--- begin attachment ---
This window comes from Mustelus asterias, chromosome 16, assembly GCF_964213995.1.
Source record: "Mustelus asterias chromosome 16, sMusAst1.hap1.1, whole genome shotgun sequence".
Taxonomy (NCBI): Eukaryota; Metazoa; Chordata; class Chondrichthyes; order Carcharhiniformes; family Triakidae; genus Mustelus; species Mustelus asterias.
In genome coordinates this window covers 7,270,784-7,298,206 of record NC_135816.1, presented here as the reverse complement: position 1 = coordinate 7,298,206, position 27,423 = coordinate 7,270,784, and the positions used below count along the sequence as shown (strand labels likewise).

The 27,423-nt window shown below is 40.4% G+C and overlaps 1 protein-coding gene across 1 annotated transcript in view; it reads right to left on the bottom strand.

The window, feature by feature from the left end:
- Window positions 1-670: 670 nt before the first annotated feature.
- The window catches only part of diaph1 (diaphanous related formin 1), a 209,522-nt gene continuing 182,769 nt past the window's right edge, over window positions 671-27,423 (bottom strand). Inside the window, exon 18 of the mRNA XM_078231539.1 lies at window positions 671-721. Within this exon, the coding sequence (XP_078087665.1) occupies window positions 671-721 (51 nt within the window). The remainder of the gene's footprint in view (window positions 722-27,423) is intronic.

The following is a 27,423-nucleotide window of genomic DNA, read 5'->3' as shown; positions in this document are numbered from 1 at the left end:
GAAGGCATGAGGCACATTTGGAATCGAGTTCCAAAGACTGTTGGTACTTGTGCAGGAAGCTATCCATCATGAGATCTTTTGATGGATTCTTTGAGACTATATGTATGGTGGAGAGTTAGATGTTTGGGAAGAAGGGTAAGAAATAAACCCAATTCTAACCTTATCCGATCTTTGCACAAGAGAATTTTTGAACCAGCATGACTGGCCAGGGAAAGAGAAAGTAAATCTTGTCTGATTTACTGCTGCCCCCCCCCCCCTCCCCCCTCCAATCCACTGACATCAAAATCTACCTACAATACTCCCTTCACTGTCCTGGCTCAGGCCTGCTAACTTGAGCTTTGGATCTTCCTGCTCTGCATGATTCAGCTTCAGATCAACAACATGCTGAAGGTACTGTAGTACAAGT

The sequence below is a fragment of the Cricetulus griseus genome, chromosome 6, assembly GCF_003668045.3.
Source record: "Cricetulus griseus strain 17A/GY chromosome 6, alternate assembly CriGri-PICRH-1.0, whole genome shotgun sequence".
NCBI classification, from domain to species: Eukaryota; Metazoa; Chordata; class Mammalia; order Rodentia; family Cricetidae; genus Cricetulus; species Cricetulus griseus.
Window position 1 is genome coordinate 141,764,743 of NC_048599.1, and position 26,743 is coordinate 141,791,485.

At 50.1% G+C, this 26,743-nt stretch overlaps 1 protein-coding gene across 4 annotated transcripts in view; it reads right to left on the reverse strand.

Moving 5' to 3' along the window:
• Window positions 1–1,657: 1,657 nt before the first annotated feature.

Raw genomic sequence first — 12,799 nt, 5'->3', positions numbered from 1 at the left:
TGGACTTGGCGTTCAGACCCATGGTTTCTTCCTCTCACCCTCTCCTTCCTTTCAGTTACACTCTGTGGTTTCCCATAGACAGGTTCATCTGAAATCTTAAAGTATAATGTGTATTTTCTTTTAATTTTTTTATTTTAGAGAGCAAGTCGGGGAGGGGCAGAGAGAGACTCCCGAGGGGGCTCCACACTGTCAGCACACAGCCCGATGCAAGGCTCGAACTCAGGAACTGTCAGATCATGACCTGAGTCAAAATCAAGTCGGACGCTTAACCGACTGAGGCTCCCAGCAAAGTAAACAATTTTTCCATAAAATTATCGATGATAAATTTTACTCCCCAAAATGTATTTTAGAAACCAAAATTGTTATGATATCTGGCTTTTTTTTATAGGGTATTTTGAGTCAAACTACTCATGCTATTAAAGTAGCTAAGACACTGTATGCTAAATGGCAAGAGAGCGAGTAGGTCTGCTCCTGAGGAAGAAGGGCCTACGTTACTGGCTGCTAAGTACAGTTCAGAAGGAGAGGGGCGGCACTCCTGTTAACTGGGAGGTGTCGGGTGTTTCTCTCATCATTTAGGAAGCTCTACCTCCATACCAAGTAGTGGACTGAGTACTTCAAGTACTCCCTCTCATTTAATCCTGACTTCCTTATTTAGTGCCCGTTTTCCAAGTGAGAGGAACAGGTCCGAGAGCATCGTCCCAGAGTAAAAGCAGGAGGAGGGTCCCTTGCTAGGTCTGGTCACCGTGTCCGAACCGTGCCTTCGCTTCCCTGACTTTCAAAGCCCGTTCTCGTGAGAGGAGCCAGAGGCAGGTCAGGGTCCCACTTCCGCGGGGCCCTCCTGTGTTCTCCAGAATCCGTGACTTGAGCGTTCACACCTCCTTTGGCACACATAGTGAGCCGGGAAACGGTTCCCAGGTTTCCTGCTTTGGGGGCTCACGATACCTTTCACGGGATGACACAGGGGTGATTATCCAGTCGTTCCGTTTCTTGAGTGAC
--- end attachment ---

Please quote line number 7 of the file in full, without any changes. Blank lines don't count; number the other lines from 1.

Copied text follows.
- Window positions 1-670: 670 nt before the first annotated feature.